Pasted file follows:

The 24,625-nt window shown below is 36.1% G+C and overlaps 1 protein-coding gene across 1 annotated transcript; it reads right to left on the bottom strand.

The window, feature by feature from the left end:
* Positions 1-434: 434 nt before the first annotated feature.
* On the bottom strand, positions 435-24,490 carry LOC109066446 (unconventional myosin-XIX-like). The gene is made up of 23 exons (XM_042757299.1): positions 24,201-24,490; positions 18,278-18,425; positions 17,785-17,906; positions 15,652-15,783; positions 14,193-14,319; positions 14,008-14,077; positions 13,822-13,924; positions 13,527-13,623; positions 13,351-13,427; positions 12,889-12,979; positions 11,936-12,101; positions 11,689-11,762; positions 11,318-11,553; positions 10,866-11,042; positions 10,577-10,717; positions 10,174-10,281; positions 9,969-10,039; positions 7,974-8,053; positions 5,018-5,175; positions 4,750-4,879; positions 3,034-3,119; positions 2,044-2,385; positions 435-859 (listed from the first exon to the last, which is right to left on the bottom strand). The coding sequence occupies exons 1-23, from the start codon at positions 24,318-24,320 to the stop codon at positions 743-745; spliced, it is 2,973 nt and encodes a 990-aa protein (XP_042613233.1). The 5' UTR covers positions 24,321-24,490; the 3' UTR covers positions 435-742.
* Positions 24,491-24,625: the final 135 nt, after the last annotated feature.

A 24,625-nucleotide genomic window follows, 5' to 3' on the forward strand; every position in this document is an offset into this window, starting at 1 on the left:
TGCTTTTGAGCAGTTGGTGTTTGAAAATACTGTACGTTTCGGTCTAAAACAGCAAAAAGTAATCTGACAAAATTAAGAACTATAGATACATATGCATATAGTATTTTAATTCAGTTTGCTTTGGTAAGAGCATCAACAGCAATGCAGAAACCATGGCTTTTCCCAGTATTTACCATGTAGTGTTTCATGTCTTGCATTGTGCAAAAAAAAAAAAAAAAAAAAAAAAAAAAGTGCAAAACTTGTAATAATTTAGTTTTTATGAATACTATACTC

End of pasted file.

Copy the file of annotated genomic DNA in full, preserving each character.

The 24,625-nt window shown below is 36.1% G+C and overlaps 1 protein-coding gene across 1 annotated transcript; it reads right to left on the bottom strand.

The window, feature by feature from the left end:
* Positions 1-434: 434 nt before the first annotated feature.
* On the bottom strand, positions 435-24,490 carry LOC109066446 (unconventional myosin-XIX-like). The gene is made up of 23 exons (XM_042757299.1): positions 24,201-24,490; positions 18,278-18,425; positions 17,785-17,906; positions 15,652-15,783; positions 14,193-14,319; positions 14,008-14,077; positions 13,822-13,924; positions 13,527-13,623; positions 13,351-13,427; positions 12,889-12,979; positions 11,936-12,101; positions 11,689-11,762; positions 11,318-11,553; positions 10,866-11,042; positions 10,577-10,717; positions 10,174-10,281; positions 9,969-10,039; positions 7,974-8,053; positions 5,018-5,175; positions 4,750-4,879; positions 3,034-3,119; positions 2,044-2,385; positions 435-859 (listed from the first exon to the last, which is right to left on the bottom strand). The coding sequence occupies exons 1-23, from the start codon at positions 24,318-24,320 to the stop codon at positions 743-745; spliced, it is 2,973 nt and encodes a 990-aa protein (XP_042613233.1). The 5' UTR covers positions 24,321-24,490; the 3' UTR covers positions 435-742.
* Positions 24,491-24,625: the final 135 nt, after the last annotated feature.

A 24,625-nucleotide genomic window follows, 5' to 3' on the forward strand; every position in this document is an offset into this window, starting at 1 on the left:
TGCTTTTGAGCAGTTGGTGTTTGAAAATACTGTACGTTTCGGTCTAAAACAGCAAAAAGTAATCTGACAAAATTAAGAACTATAGATACATATGCATATAGTATTTTAATTCAGTTTGCTTTGGTAAGAGCATCAACAGCAATGCAGAAACCATGGCTTTTCCCAGTATTTACCATGTAGTGTTTCATGTCTTGCATTGTGCAAAAAAAAAAAAAAAAAAAAAAAAAAAAGTGCAAAACTTGTAATAATTTAGTTTTTATGAATACTATACTC